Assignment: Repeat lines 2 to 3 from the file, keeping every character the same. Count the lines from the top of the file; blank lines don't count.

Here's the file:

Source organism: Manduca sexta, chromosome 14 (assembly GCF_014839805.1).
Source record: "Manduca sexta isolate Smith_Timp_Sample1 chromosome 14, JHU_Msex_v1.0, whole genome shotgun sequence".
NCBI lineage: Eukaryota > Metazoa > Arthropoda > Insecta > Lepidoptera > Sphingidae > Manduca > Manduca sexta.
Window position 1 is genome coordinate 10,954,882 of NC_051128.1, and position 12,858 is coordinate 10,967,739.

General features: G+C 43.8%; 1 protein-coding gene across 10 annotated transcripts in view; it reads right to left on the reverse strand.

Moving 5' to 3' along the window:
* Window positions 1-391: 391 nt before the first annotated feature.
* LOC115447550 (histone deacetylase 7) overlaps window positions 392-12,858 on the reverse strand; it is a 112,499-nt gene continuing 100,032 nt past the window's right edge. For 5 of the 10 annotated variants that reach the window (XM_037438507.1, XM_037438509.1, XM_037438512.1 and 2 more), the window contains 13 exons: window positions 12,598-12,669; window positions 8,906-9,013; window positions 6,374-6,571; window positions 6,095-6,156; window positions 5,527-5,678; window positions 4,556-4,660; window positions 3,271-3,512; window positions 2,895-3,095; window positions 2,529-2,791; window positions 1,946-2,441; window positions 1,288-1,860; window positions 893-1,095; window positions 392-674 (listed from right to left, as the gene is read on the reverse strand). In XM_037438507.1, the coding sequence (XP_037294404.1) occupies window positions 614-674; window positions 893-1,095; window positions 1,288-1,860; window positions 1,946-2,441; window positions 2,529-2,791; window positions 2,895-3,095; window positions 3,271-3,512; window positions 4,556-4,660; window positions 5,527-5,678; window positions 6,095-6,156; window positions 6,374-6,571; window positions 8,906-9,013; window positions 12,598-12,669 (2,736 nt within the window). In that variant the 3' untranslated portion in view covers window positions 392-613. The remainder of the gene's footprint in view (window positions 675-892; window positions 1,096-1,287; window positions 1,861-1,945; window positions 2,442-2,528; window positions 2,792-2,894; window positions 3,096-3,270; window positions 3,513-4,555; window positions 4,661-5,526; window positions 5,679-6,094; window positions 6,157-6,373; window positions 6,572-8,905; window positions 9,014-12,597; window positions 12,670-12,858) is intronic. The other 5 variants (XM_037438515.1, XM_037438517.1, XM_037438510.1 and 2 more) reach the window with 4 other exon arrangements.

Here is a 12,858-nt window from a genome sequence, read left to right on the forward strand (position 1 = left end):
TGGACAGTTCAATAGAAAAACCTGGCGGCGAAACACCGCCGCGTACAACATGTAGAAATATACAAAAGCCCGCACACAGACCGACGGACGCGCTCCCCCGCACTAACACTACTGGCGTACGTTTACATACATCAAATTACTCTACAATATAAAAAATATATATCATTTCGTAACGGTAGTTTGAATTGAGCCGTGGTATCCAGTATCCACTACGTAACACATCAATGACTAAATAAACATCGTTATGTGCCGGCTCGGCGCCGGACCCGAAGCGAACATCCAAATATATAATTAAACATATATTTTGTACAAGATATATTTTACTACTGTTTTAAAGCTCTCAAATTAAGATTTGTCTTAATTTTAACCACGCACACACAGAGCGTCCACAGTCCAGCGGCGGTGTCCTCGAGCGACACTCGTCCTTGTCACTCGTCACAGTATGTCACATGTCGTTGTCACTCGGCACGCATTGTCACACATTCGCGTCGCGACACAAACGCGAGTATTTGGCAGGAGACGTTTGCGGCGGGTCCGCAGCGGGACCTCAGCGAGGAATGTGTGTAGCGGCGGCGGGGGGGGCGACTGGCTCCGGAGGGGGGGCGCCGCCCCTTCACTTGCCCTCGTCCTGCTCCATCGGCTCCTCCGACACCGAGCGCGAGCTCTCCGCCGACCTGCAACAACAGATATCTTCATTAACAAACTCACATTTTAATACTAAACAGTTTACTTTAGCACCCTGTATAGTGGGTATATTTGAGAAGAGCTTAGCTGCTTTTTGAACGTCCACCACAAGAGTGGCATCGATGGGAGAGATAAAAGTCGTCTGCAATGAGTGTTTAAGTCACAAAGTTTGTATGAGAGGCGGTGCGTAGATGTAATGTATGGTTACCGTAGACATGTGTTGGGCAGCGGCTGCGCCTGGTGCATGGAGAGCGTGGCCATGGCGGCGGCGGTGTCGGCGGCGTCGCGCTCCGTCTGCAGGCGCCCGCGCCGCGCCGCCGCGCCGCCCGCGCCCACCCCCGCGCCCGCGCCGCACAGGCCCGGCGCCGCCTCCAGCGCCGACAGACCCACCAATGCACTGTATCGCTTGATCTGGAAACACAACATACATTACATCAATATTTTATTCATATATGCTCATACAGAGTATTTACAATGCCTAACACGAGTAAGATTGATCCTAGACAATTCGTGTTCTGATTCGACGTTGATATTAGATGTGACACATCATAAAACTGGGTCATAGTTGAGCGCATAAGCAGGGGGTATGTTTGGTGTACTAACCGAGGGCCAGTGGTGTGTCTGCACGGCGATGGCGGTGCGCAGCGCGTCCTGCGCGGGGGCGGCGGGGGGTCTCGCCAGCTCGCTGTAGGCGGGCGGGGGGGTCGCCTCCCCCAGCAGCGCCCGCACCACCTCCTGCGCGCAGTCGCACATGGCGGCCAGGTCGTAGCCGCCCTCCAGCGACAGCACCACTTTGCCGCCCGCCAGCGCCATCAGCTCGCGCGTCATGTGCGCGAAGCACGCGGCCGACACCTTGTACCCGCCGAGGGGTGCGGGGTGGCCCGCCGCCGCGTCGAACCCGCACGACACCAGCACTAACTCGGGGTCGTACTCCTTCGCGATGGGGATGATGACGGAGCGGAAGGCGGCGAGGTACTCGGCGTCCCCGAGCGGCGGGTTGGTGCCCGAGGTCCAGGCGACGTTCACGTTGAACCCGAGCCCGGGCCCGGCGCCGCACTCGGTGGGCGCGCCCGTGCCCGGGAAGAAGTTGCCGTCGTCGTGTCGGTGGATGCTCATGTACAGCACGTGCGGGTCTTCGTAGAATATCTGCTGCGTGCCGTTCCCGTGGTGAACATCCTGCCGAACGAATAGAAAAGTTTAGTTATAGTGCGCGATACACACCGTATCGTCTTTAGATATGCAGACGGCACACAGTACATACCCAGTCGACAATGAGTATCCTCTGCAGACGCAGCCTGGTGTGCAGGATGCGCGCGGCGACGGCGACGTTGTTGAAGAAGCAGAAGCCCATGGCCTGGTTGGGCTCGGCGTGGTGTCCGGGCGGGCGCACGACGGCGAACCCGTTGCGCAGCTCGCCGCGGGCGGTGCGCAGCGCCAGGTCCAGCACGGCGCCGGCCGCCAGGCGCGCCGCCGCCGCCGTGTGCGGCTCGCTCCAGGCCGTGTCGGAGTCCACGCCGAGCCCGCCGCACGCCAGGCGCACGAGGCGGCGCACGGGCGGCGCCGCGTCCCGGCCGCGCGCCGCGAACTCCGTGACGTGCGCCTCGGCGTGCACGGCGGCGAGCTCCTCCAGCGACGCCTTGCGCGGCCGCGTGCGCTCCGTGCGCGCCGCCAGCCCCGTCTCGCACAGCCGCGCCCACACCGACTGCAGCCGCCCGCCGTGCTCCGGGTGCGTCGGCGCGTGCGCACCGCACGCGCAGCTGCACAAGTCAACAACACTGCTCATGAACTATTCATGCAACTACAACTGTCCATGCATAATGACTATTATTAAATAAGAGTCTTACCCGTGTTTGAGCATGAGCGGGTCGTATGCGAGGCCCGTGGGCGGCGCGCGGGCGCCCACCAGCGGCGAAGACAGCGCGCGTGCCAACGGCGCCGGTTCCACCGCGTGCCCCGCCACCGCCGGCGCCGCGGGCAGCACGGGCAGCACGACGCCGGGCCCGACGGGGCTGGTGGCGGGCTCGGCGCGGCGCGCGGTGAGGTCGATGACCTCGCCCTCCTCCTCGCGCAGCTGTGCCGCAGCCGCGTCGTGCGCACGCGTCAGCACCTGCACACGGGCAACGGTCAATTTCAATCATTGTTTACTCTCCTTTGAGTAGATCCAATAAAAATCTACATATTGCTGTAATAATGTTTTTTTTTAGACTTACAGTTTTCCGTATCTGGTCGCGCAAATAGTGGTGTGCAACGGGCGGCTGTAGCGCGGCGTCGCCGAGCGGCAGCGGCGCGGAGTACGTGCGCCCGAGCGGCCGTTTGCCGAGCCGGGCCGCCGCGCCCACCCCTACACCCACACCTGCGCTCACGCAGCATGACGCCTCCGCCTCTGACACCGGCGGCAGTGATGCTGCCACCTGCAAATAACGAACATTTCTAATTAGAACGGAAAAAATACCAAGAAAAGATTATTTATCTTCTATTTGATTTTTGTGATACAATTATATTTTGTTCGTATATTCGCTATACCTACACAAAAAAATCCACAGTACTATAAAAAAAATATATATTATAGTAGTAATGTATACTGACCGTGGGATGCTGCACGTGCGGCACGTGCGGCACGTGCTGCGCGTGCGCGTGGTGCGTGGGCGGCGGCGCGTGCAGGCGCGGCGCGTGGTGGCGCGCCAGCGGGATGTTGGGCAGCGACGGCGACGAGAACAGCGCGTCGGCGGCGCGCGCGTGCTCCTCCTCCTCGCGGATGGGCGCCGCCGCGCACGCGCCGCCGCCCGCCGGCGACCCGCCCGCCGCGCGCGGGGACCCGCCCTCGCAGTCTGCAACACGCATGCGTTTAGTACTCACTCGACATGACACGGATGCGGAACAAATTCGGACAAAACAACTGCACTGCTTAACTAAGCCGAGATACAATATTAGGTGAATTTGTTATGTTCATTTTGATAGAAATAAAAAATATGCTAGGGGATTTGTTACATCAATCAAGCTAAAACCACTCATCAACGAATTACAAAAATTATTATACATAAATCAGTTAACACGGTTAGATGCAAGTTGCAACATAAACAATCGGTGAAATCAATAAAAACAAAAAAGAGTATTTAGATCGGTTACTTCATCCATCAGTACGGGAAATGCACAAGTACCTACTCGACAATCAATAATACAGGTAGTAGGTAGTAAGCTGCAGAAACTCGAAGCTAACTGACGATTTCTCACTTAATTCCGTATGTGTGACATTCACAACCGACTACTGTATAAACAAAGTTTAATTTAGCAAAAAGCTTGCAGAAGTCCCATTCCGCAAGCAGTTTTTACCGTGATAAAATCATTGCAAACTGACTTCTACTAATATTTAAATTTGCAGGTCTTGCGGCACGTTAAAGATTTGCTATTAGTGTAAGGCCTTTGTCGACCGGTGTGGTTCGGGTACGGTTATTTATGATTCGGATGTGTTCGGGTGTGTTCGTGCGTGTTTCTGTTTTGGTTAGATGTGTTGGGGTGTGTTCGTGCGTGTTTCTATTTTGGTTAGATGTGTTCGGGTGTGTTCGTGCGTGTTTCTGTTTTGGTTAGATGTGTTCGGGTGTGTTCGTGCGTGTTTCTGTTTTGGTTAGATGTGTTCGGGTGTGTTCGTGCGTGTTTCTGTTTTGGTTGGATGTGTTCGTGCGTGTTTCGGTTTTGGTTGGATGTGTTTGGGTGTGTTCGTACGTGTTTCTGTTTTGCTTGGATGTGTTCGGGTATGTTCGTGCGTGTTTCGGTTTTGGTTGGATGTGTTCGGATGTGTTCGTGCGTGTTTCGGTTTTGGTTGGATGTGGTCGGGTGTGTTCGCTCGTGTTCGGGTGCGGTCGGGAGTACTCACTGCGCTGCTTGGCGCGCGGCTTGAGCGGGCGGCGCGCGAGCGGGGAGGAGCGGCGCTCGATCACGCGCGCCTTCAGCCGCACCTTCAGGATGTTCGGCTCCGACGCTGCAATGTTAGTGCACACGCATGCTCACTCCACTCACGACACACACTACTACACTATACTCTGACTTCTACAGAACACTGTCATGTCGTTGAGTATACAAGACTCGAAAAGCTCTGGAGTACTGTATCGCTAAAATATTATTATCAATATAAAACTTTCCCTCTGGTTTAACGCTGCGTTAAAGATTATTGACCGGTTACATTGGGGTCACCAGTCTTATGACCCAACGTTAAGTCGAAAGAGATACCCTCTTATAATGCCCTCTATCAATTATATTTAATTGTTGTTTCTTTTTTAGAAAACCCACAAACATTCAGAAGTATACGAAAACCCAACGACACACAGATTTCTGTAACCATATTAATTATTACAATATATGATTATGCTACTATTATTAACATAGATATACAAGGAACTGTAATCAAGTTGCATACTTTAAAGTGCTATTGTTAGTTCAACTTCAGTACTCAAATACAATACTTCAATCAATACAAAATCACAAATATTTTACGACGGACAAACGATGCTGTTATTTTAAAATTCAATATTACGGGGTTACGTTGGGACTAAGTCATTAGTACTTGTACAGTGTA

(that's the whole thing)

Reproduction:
Source record: "Manduca sexta isolate Smith_Timp_Sample1 chromosome 14, JHU_Msex_v1.0, whole genome shotgun sequence".
NCBI lineage: Eukaryota > Metazoa > Arthropoda > Insecta > Lepidoptera > Sphingidae > Manduca > Manduca sexta.